French Property: Why Buyers Are Acting Now Despite Uncertainty In Europe

French Property: Why Buyers Are Acting Now Despite Uncertainty In Europe

A recently-released report about the French property market reveals that house sales are up 11% compared with last year (838,000 houses sold at the end of September compared with 755,000 twelve months ago). This is the highest level of sales in the last ten years.

“For Home Hunts the report confirms what the team has been experiencing during the last year,” says Tim Swannie, Director at Home Hunts. “Despite political uncertainty in Europe and the States, the French property market has continued to thrive throughout 2016.”

“While we did see fewer British buyers search for second homes after Brexit, many have been searching for permanent residences instead. Other European and American buyers have been plentiful, looking for ways to enhance their investment portfolios and lifestyles at the same time.”

French bank loans supporting British buyers:
“Despite sterling not performing as well against the euro, Home Hunts has many clients who are investing anyway because of the advantageous mortgage rates and supportive loan structures.

French banks offer what is called a back to-back-loan where you can deposit your money in sterling with them and then you borrow the same amount in euros,” explains Tim. “This is a perfect solution to avoid taking a hit on exchange rates, as when rates improve in the future, buyers can choose to pay off the mortgage.”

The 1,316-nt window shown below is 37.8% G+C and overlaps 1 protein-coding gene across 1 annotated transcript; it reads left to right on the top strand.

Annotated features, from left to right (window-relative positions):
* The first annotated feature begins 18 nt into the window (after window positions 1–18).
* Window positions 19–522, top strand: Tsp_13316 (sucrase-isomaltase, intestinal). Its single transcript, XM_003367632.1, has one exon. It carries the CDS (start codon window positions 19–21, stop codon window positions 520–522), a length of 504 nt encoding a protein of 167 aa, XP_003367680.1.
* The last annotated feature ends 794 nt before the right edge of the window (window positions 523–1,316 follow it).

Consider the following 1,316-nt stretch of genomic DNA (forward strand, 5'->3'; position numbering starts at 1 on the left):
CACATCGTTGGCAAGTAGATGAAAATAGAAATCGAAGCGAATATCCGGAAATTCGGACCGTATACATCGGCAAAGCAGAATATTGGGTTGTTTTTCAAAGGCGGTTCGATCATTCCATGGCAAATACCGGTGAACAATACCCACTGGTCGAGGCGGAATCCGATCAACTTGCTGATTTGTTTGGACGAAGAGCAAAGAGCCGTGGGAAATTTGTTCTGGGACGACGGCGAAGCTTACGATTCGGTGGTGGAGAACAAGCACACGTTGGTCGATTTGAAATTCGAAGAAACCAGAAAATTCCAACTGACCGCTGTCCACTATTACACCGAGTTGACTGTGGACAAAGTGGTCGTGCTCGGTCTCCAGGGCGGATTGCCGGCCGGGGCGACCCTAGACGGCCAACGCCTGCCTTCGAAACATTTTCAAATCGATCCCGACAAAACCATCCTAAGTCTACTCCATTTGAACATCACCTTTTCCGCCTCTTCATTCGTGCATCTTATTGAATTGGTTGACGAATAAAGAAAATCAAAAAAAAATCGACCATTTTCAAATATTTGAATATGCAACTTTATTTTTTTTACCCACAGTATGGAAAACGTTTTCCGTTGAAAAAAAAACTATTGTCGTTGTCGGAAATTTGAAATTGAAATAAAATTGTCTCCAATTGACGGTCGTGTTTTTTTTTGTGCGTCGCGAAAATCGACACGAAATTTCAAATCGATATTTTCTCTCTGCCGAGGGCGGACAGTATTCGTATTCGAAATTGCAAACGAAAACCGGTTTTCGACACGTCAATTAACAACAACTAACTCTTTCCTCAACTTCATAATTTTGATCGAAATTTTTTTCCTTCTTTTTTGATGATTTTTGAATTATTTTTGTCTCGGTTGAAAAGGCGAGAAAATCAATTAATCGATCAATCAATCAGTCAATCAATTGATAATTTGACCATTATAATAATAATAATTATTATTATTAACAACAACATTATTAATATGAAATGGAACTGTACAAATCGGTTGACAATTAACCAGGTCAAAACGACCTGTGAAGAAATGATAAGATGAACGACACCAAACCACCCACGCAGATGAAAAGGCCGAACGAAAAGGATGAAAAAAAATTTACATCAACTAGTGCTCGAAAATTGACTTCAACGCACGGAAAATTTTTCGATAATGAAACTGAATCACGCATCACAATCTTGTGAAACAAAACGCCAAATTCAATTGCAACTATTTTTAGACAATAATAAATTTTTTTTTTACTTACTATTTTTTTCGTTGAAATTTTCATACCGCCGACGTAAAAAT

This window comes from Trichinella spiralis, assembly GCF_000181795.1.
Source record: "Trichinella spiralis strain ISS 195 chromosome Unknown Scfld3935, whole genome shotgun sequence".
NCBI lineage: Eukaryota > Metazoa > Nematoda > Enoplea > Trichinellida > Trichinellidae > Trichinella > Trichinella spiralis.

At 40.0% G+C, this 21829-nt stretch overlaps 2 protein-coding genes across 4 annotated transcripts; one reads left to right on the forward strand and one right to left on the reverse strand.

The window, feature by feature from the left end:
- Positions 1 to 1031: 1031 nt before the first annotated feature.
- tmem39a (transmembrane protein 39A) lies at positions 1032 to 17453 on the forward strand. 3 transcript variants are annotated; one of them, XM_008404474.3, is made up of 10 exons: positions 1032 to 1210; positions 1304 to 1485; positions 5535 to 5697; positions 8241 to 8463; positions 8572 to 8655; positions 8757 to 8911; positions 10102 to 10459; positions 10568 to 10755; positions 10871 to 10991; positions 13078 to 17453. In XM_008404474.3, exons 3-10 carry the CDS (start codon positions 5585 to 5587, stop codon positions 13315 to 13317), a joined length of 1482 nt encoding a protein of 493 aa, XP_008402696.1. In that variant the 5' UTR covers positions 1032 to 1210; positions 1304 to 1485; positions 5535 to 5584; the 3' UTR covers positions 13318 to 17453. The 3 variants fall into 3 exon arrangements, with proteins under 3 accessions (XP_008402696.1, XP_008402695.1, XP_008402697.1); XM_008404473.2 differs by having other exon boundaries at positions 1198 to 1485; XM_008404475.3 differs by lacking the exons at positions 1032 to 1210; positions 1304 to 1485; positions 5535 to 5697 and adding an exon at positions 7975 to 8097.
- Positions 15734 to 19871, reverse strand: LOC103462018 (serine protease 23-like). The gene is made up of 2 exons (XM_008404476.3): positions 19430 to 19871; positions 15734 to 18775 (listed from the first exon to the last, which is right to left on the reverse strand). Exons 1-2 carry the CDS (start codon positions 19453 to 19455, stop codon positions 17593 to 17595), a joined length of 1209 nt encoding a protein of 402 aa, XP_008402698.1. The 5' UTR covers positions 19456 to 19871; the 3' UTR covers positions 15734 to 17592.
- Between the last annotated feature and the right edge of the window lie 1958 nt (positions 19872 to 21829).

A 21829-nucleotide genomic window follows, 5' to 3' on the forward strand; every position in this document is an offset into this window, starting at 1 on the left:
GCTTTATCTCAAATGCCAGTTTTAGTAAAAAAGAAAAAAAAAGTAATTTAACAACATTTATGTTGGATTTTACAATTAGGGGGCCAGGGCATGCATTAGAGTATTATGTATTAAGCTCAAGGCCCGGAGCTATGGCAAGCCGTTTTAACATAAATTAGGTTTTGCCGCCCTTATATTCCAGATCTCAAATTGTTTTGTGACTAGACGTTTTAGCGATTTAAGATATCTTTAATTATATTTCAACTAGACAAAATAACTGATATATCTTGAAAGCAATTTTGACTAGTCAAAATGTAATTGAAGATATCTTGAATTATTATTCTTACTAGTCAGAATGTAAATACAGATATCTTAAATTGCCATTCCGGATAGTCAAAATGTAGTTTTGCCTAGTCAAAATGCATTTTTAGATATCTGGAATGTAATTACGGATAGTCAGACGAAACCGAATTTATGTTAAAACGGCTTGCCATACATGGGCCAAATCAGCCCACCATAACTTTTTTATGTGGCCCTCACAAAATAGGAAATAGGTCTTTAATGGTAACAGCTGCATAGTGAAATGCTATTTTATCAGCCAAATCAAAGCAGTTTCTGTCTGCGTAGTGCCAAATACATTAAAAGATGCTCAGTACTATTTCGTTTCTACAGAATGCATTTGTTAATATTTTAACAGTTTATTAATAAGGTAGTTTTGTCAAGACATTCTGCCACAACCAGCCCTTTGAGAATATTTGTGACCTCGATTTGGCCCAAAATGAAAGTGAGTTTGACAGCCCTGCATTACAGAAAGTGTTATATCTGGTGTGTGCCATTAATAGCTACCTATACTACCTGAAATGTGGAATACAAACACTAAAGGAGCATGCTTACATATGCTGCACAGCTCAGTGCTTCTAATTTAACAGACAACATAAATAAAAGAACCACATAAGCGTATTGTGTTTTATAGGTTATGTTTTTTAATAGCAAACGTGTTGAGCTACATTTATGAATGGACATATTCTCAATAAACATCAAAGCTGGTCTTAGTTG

In terms of where Home Hunts’ clients are looking, Tim has seen a noticeable rise in the number of enquiries from the UK for property in Paris and the French Alps. “The majority of these enquiries come from clients who work in finance,” says Tim. “Some are looking to relocate closer to Paris or Geneva and others are buying for investment purposes, with a view to relocation in the future.”

French Property: Why Buyers Are Acting Now Despite Uncertainty In Europe

What can you get for your money?
According to the Notaires de France report, buyers should expect €500,000 to snap up a four-room apartment in Nice, a two-room apartment in the first arrondissement in Paris or a three-room apartment in the tenth, eleventh and fifteenth arrondissements. In terms of houses, it is still possible to find a five-room property in Bordeaux or a four-room house in Saint-Maur-des-Fossés, an area that is approximately 10km from Paris.

When considering where to buy, the Notaires de France report also looks at where prices have stabilised and where they are rising. For buyers looking to invest in an apartment, prices have stabilised in Grenoble and Toulouse and are rising in Marseille and Bordeaux (1.2% and 4.1% respectively over the last year).

In terms of houses, areas where prices have stabilised, include Marseille, Aix-en-Provence and Montpellier. However, buyers looking to invest in locations where price rises are already happening and expected to increase should target the following areas: Toulouse (prices up by 4.1%), Bordeaux (5.8%), Grenoble (3.7%) and Nice (1.1%).

Editorial Team

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